Laurel Zuckerman : What kind of a name is Gary Lee Kraut?
Gary Lee Kraut : Gary was a relatively common name to give boys in the late 1950s and early 1960s, at least in New Jersey. Lee is my middle name, given to me in honor of my great uncle. Kraut is something I inherited from my father, along with a desire to be my own boss.
LZ: What is your favorite thing about winter in Paris?
GLK: Seeing the monuments and buildings through bare trees, the way people wipe the cold off their hands when they enter cafés, the wonderful down comforter that some friends gave me for my birthday two years ago, and knowing that spring comes next.
LZ: How did you get into writing travel guides?
GLK : Between the ages of 23 and 26 I traveled a lot in the U.S. and in Europe. It was during that time that I also started writing fiction. I then went to graduate school to study creative writing and received an MFA from Sarah Lawrence College. Afterwards I worked as a journalist in suburban New York for two years. I then came to Paris for a prolonged visit to my sister who had been sent here by her company on a two-year mission. After she left I decided to stay a little longer and later that year I heard that the New York publisher William Morrow & Co. was looking to create a guidebook to France. I sent a proposal and within a month I had a contract to write a 400-500 page guide to France. I’ve since written five guidebooks, numerous articles, short stories, essays and song lyrics. I write in lots of different forms but I’m primarily a travel writer or travel journalist. Becoming a travel writer was neither planned nor calculated but it’s no surprise that my interest in writing and travel and Paris would lead me there.
LZ: Are you ever tempted to go back?
GLK : I go back frequently. I’m a big fan of revisiting.
GLK : I didn’t have the title “Paris Revisited” until well into writing that book. I wanted to convey the idea that it was a guidebook intended for readers and travelers who were prepared to go beyond the basics. Even though “Paris Revisited” was a fairly classic, if in-depth, guidebook, the more I thought about the idea of “revisiting” the more I was attracted to the various ways in which a place or culture or cuisine or people can be revisited or seen in a different light and how they or our points of view change over time.
That book had a companion website called “Paris Revisited,” www.ParisRevisited.com, which initially provided updates for the book but then took on a life of its own. But it was never my intent to limit my work to Paris, so in 2009 “Paris Revisited” was transformed into a full-fledged web magazine called “France Revisited,” www.FranceRevisited.com.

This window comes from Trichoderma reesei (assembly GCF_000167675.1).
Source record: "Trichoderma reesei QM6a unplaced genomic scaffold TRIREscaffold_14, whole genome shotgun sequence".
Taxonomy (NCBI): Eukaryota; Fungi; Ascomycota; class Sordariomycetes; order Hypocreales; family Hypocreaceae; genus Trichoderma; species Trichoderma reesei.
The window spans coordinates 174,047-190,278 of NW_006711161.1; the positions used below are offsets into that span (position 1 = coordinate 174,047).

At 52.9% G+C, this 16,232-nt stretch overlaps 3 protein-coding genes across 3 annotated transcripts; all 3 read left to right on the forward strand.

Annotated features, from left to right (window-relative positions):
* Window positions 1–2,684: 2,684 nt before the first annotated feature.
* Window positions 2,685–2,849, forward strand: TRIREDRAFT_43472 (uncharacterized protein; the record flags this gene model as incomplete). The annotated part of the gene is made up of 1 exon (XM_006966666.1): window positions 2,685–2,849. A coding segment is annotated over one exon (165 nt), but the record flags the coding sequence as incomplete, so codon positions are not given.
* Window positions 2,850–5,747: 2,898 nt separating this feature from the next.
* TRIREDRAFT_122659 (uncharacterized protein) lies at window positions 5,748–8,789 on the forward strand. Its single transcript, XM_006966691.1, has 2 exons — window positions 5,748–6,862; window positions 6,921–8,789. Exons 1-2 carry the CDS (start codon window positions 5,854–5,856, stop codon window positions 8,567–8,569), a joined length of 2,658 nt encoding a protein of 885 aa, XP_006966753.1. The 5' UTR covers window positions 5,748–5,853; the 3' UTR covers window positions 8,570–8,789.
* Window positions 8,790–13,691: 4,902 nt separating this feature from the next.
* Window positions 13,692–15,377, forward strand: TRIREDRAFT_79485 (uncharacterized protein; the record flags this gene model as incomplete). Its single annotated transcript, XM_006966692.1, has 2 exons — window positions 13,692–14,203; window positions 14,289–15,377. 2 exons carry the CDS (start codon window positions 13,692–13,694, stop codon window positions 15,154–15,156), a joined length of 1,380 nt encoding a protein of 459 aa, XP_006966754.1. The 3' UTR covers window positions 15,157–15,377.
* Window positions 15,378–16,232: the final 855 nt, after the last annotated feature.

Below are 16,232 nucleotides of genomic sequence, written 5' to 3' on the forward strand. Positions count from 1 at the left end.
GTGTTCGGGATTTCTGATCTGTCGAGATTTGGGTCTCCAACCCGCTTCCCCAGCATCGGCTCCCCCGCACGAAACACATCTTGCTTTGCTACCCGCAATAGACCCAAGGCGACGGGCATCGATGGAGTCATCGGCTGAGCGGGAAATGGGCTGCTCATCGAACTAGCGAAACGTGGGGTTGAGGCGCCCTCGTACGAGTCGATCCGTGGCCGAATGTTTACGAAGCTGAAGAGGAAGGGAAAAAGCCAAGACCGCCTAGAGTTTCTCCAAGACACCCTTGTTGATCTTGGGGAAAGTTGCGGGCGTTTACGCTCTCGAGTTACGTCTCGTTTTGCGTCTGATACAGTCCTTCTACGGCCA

GLK : I’m interested in exploring all ways of visiting and revisiting place and culture, so even though my main focus will remain “France Revisited” I’m also now taking on the role of editor for two new Revisited projects: “USA Revisited” and “Europe Revisited.” Their respective sites will be officially launched this spring but since they’re being constructed “live” they’re already visible online at www.usarevisited.com and www.europerevisited.com.
Each of the revisited sites—USA, Europe and France—has a distinct approach. Whereas France Revisited is a travel and culture magazine that’s intended to be both informative and entertaining (or both practical and a good read), Europe Revisited has no pretense of providing practical information. Instead it will emphasize insights and experience relative to travel, touring and life and Europe.
USA Revisited is different from the two other sites in that it isn’t a travel site per se but instead a way of looking at the United States from abroad. The tag line says it all: “Americans abroad reflect on and revisit the United States.”
LZ: You recently re-launched France Revisited with a new format. Why?
GLK : For both editorial and technical reasons.
Editorially, the categories and sub-categories that were created for the prior version didn’t correspond well enough either to my interests as an editor and writer or to the approach of readers who visit the site or to the work of potential contributors.
And technically there were some problems with the prior version that couldn’t easily be resolved without a major overhaul. So the new format creates a flexible editorial space that’s relatively easy to manage from a technical point of view. There are far more beautiful sites out there but given the choice between budgeting for content and budgeting for technology we opted for content.
The new format also makes it easier to post a greater variety of work from contributing writers (there’s now even a poetry section) and photographers while creating clear advertising space.
Finally, having a new version made it easy to adapt the same structure to the two new sites “Europe Revisited” and “USA Revisited.”
LZ: What’s it like being both a writer and editor?